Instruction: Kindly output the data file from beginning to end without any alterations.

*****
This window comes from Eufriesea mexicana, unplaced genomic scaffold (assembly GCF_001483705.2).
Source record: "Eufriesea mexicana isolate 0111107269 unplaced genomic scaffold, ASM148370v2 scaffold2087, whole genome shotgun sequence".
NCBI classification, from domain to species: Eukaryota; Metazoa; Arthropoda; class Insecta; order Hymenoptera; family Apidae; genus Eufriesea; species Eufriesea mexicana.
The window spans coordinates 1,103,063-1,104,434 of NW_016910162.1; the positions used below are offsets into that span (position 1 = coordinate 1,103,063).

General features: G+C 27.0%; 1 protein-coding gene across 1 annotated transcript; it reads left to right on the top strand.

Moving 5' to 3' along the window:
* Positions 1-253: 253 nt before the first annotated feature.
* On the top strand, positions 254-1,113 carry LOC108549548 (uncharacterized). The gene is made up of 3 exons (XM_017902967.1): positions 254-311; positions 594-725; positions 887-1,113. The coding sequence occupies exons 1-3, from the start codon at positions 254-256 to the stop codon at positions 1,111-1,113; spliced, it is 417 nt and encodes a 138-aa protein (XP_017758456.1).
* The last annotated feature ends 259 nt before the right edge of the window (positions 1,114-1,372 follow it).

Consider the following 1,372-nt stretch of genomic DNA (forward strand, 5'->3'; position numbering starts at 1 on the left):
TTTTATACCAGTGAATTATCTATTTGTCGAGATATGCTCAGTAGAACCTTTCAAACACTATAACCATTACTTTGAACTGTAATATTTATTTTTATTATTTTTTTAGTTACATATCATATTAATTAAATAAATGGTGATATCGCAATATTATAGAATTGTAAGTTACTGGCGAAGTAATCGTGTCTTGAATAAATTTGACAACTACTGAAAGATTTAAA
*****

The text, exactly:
This window comes from Eufriesea mexicana, unplaced genomic scaffold (assembly GCF_001483705.2).
Source record: "Eufriesea mexicana isolate 0111107269 unplaced genomic scaffold, ASM148370v2 scaffold2087, whole genome shotgun sequence".
NCBI classification, from domain to species: Eukaryota; Metazoa; Arthropoda; class Insecta; order Hymenoptera; family Apidae; genus Eufriesea; species Eufriesea mexicana.
The window spans coordinates 1,103,063-1,104,434 of NW_016910162.1; the positions used below are offsets into that span (position 1 = coordinate 1,103,063).

General features: G+C 27.0%; 1 protein-coding gene across 1 annotated transcript; it reads left to right on the top strand.

Moving 5' to 3' along the window:
* Positions 1-253: 253 nt before the first annotated feature.
* On the top strand, positions 254-1,113 carry LOC108549548 (uncharacterized). The gene is made up of 3 exons (XM_017902967.1): positions 254-311; positions 594-725; positions 887-1,113. The coding sequence occupies exons 1-3, from the start codon at positions 254-256 to the stop codon at positions 1,111-1,113; spliced, it is 417 nt and encodes a 138-aa protein (XP_017758456.1).
* The last annotated feature ends 259 nt before the right edge of the window (positions 1,114-1,372 follow it).

Consider the following 1,372-nt stretch of genomic DNA (forward strand, 5'->3'; position numbering starts at 1 on the left):
TTTTATACCAGTGAATTATCTATTTGTCGAGATATGCTCAGTAGAACCTTTCAAACACTATAACCATTACTTTGAACTGTAATATTTATTTTTATTATTTTTTTAGTTACATATCATATTAATTAAATAAATGGTGATATCGCAATATTATAGAATTGTAAGTTACTGGCGAAGTAATCGTGTCTTGAATAAATTTGACAACTACTGAAAGATTTAAA